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maogenc

resolved: trying to fix translucency / light distance problem

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I'm attempting to implement subsurface scattering with translucent shadow maps as described in GPU gems 1, using the shadow map code from the TakingInitiative blog:
[url="http://http.developer.nvidia.com/GPUGems/gpugems_ch16.html"]http://http.develope...ugems_ch16.html[/url]
[url="http://takinginitiative.net/2011/05/15/directx10-tutorial-10-shadow-mapping/"]http://takinginitiat...shadow-mapping/[/url]

Problem: objects become more transparent farther from the light source, but the transparency effect itself is correct for an individual object

[img]http://i1023.photobucket.com/albums/af358/maogenc/3d%20graphics/translucentShadowMaps.png[/img]

I calculate the object thickness, s, using
[source lang="cpp"]
//shadowMapPS
float shadowMapDepth = shadowMap.Sample(bilinearSampler, input.lpos.xy);
float s = input.lpos.z - shadowMapDepth;[/source]
I calculate the exponential decay using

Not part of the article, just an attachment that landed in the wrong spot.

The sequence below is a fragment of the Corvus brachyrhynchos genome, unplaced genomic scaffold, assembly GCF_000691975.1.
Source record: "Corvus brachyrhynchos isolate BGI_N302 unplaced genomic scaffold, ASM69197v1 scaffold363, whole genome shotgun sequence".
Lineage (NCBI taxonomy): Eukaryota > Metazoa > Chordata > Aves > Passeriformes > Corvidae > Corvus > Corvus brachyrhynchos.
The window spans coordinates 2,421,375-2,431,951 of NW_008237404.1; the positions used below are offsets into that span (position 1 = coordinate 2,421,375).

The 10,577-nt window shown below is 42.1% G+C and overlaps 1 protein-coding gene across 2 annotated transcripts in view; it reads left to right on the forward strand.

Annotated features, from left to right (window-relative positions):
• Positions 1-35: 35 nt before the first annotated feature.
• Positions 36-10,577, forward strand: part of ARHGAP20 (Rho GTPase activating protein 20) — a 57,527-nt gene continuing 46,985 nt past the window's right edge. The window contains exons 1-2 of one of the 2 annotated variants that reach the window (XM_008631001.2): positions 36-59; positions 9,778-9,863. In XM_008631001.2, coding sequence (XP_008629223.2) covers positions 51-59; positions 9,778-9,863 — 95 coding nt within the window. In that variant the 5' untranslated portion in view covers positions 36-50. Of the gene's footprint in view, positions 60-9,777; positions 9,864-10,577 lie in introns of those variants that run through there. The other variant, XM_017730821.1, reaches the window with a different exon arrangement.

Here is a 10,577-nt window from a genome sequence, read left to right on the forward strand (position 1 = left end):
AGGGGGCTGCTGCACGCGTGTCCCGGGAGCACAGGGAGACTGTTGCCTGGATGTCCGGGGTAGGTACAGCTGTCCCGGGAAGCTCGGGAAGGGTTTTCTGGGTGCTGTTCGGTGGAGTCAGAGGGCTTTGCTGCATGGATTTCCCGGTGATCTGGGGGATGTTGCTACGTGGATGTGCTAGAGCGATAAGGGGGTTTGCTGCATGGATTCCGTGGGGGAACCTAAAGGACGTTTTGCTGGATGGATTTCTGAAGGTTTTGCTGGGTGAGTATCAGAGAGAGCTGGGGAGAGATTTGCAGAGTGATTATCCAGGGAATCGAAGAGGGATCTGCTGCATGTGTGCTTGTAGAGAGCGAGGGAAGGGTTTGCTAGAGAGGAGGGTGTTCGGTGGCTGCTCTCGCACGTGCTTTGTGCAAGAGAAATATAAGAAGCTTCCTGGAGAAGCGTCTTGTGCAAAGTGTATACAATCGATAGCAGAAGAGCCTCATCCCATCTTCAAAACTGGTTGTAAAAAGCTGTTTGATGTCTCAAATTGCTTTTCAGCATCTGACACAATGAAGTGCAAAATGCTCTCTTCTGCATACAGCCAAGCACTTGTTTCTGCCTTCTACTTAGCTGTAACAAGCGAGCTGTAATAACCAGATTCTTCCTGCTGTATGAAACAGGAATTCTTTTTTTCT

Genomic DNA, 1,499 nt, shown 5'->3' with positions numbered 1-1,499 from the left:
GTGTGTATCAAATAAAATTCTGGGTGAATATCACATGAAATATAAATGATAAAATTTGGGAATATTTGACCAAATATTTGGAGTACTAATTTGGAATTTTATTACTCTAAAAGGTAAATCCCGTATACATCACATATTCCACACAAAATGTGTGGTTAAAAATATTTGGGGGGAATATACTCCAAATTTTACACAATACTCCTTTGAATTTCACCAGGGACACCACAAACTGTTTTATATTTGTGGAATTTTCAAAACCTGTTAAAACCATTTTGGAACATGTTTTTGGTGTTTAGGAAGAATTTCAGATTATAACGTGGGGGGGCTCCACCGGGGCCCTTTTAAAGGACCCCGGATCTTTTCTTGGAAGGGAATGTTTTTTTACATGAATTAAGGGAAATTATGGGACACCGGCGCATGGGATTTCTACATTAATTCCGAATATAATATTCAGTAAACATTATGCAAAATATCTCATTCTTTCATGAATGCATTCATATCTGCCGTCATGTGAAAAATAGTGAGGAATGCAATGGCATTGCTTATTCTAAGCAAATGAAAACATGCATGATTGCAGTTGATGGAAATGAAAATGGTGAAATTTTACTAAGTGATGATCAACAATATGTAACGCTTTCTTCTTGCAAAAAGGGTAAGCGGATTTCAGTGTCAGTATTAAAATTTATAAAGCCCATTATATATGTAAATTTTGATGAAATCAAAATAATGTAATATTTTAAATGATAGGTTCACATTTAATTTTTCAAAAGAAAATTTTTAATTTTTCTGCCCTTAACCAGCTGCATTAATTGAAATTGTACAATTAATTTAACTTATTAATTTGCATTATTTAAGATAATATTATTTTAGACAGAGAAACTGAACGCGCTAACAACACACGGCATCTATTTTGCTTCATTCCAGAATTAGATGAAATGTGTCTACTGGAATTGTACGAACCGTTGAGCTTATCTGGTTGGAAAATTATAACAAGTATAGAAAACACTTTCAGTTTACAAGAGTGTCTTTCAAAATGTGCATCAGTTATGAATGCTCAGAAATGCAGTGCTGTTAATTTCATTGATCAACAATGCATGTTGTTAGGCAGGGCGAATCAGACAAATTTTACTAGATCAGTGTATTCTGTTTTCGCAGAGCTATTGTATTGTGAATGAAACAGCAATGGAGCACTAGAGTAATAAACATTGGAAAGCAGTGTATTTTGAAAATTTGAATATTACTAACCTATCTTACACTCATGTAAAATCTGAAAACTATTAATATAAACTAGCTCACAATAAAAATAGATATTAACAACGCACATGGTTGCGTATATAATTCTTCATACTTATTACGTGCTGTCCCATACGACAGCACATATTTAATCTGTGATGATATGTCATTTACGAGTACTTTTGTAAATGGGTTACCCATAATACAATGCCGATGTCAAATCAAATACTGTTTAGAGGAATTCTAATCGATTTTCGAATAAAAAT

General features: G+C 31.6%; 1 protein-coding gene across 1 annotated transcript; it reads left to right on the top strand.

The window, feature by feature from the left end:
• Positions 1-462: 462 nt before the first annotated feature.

[source lang="cpp"]exp(-s*900)*float4(1,.5,.5,0);[/source]
other lines of code relevant to the shadow map
[source lang="cpp"]//init
depthStencilDesc.DepthFunc = D3D10_COMPARISON_LESS;

//render
pD3DDevice->ClearDepthStencilView( pShadowMapDepthView, D3D10_CLEAR_DEPTH, 1.0f, 0 );

//ShadowMapVS
output.pos = mul( input.pos, mul( world, lightViewProj ) );

[/source]


input.lpos is the coordinate the camera sees (in light space) and the shadow map measures the distance from the light source to the surface of the object.

I get the object thickness just by subtracting these two values and plugging it into the decay function.


I thought I could fix this by reversing the depth test and initially clearing the shadow map to black but it didn't work. Edited by maogenc

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In case anyone else runs into this problem, I think I've figured it out. I was using point lighting for illumination:

[img]http://i1023.photobucket.com/albums/af358/maogenc/3d%20graphics/translucentShadowMaps-1.png[/img]
Since the light rays extend out from a point, the length the light travels through the object is slightly greater than it would be if the light were directional. This difference is exaggerated by the exponential function and the result is that objects near the light source are rendered as if they were much thicker objects.

The difference can be seen in this image with directional lighting (artifacts occur near the edges due to distance inaccuracy in the shadow map):
[img]http://i1023.photobucket.com/albums/af358/maogenc/3d%20graphics/translucentShadowMapWithDirectionalLight.png[/img]

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